Last year, I cubed the squashes, blanched them, chilled them, drained them, bagged them, and put in the freezer. Honestly, I am not particularly fond of those kinds frozen vegetables but they are good in stews and soups, even in a vegetable medley.
I also made patty cakes from grated squash by adding an egg or two, flour and milk, seasoning, and fried them them in heart healthy canola oil until golden brown.
I made breads from both zucchini and yellow squash by adding eggs, milk, flour, soda and baking powder and whatever else is required to make bread.
This year, I am a bit pressed for time but I read somewhere that I could grate the squashes, bag them, and put them in the freezer to use for baking bread later. This sounds like an excellent way to save the vegetables and there is no need for blanching and chilling, just grating. Of course, I grate the vegetables with skin and seeds. There is much moisture in these vegetables and that will reduce the need for liquid when baking. I am looking forward to try this myself.
Another way of saving the squashes for another season is to save the seeds. The most important fact to remember in doing so is to make sure that you planted open-pollinated seeds or plants (heirloom). This is usually marked on the seed packets.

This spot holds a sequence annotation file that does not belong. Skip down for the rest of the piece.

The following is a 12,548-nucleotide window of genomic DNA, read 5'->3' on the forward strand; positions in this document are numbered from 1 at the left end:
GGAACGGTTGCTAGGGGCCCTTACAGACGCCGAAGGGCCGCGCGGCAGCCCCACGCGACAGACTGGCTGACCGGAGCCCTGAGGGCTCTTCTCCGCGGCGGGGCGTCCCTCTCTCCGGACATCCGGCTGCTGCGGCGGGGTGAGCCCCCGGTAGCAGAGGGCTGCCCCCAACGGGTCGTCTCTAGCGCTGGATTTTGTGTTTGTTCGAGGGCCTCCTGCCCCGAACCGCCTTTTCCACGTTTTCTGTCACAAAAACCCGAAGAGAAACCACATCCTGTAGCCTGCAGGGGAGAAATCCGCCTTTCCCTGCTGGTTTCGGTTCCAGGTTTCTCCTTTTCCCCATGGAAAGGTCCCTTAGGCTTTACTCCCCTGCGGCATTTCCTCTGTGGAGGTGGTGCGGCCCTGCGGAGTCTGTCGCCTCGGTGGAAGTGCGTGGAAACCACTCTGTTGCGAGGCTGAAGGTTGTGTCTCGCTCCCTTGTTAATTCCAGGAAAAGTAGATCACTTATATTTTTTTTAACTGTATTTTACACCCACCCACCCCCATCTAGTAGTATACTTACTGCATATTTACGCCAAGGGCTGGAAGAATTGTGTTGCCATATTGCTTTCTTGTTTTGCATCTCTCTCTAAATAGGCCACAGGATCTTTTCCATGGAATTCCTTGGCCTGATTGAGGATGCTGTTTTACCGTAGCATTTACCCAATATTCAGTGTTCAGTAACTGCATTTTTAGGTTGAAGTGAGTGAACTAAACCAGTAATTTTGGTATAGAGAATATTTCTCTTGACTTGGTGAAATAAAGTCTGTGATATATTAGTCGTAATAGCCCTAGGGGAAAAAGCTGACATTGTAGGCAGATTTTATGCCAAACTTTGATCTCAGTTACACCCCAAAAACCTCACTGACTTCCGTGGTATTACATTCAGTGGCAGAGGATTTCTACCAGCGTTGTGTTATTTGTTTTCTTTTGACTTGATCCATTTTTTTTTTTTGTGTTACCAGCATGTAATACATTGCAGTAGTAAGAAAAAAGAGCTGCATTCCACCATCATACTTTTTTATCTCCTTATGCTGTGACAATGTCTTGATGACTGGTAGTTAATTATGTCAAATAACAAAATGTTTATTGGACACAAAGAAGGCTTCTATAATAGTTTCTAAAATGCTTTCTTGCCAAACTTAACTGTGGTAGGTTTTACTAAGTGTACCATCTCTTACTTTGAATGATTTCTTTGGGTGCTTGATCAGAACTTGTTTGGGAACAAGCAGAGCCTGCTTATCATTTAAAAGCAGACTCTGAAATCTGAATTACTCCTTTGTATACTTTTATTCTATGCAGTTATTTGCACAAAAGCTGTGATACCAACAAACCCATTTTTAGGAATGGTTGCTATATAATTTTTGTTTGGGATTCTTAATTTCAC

If other seeds and plants are used, you may not get good producing plants when the saved seeds are planted. It may grow and bloom but the vegetable will be inadequate.
To save the seeds, select very mature squashes, cut them in half, and carefully scoop out the seeds with a spoon. Carefully, rinse off the membranes and put the seeds on a paper towel on a plate and let dry in a cool place. When completely dry, put the seeds in a glass jar (my preference), label and store in your kitchen cabinet for next season.
Saving the seeds are catching: Try this with cucumbers and melons. It is easy to get carried away.
Source me and backyard-vegetable-gardening.com where you will find a long list of vegetables and how to save their seeds and much more.
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